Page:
Are you trying to wade your way through the confusing world of home refinancing? Have you seen terms like “cash-out refinance” or “cash-out mortgage” and wonder if this would help you consolidate your non-mortgage debt? Read on to see if a cash-out refinance might work for you.

  • Do you have a current mortgage on your home?
  • Do you have equity in the home?
  • Do you need cash?

If you answered “yes” to all of the above questions, then a cash-out mortgage could be an option for you.

For example, let’s say April and Peter own a house in Kansas City. They bought their home for $140,000 three years ago and owe $100,000 on the loan currently. This means they might have $40,000 in equity in their house. April wants to open a small business. She has figured the start-up costs to be around $10,000. April and Peter can choose to do a cash-out refinancing to use some of the equity they have built up in their home to start April’s new business.

This is how it works. They go to their mortgage company and get a new loan for their home for $110,000 (the $100,000 they currently owe plus the $10,000 they need for a project.) The old mortgage ($140,000 mortgage) is paid off, and they receive a new mortgage for $110,000. They can use the $10,000 cash to start their new business. The above numbers are simplified and exclude potential closing costs and fees and expenses.

Costs and disadvantages of a cash-out mortgage.

There are costs associated with a cash-out refinance. April and Peter would need to pay closing costs for their new loan. They also have to go through the process of gathering their financial documentation to go through the loan process.

To refinance a mortgage is not without risks. If a catastrophic financial event occurs in the lives of April and Peter, their home is at a greater risk since they have less equity in it.

Before you make a decision about a cash-out refinance, make sure that you understand the risks and costs.

Advantages of a cash-out refinance.

There are benefits of getting cash from a cash-out refinance. Some homeowners may use the money to consolidate non-mortgage debt. Many homeowners turn to cash-out refinance because they seek to pay down high-interest credit card debt.

In addition, mortgage debt might be tax-deductible, but credit card debt is not.

The cash from a refinance could be used as an investment to make more money. Hopefully, April will be able to earn a profit from her new business, and eventually, her business might bring in more income than the $10,000 she borrowed for her start-up costs.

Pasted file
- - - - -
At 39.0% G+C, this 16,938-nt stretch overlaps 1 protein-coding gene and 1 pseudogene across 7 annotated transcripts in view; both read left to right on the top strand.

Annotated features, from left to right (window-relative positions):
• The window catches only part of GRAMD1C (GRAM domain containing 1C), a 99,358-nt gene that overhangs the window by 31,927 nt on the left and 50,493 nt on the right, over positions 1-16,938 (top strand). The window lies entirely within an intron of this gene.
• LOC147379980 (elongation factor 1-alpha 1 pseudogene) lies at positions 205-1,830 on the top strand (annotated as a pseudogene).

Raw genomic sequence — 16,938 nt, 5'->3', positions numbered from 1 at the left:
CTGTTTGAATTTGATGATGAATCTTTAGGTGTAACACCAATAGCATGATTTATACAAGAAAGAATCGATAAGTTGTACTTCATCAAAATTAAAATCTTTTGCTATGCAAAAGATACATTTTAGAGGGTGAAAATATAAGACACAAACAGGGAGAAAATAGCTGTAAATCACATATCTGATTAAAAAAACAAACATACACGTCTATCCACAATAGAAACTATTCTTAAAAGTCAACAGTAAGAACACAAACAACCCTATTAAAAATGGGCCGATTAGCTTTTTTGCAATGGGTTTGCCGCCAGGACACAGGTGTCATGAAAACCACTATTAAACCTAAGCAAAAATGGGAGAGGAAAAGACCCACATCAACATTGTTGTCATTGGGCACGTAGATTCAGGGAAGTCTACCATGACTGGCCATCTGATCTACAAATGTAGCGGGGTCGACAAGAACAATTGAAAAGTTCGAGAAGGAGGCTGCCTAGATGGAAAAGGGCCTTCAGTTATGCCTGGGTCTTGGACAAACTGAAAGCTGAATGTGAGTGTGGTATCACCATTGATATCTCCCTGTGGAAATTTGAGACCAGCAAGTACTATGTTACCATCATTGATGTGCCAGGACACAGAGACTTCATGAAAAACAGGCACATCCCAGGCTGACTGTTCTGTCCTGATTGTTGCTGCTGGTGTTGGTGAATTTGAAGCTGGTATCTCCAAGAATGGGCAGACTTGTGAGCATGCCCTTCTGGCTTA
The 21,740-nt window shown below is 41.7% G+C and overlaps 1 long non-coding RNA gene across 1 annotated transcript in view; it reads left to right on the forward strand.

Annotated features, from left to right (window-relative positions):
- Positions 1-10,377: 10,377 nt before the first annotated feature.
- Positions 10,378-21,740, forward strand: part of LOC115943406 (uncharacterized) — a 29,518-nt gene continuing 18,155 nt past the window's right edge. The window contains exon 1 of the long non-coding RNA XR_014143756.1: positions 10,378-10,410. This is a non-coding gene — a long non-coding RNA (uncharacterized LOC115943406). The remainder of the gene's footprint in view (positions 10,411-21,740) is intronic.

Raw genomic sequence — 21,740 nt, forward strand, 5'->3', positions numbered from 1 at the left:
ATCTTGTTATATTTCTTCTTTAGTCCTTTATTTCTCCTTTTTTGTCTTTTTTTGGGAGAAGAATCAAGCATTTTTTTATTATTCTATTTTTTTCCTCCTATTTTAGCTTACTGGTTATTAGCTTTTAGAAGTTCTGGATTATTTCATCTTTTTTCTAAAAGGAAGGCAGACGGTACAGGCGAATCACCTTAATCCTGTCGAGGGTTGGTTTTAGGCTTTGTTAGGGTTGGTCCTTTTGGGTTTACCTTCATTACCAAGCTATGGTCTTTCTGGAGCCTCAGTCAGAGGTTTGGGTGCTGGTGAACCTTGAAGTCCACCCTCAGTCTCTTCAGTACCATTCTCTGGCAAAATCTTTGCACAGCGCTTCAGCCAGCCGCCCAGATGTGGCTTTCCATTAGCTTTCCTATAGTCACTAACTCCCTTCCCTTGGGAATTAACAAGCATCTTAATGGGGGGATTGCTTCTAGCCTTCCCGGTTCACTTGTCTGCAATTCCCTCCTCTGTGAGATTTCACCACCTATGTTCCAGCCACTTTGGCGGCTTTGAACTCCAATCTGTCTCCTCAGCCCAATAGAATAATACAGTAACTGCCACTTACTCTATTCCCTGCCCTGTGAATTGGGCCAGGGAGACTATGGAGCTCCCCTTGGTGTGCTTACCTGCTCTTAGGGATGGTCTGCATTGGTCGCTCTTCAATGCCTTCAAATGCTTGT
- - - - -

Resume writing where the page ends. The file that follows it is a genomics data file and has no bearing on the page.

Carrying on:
What can you do with the cash from the cash-out refinance?

A cash-out refinance is not just for new business ventures. April and Peter can consolidate debt, make home improvements, or even use it as a down payment to purchase additional real estate.

Our fictional couple needs to remember, though, that they could lose their home if they don’t repay their new mortgage.

Are there any restrictions for cash-out refinance?

Just like the first time they borrowed money for their home, April and Peter need to have a minimum credit score. The better their FICO score, the better rate they might receive on their cash-out mortgage.

April and Peter need to have owned their home for at least a year.

Finally, they need to have a loan-to-value ratio that’s a maximum of around 80 percent. This is figured by this simple formula:

Mortgage Amount Owed / Appraised Value of the Property

$100,000 (amount they owe) / $150,000 (current value of the property) = 67 percent loan-to-value ratio. This loan-to-value ratio might qualify for a cash-out refinance. You can check out a mortgage calculator to see if refinancing makes sense for you.

Which properties are available for a cash-out refinance loan?

The property can be occupied by the owner for a cash-out refinance, but he or she does not need to be the primary resident.

As long as homeowners meet lender requirements, and do not put their home on the market during the process, any property might be eligible.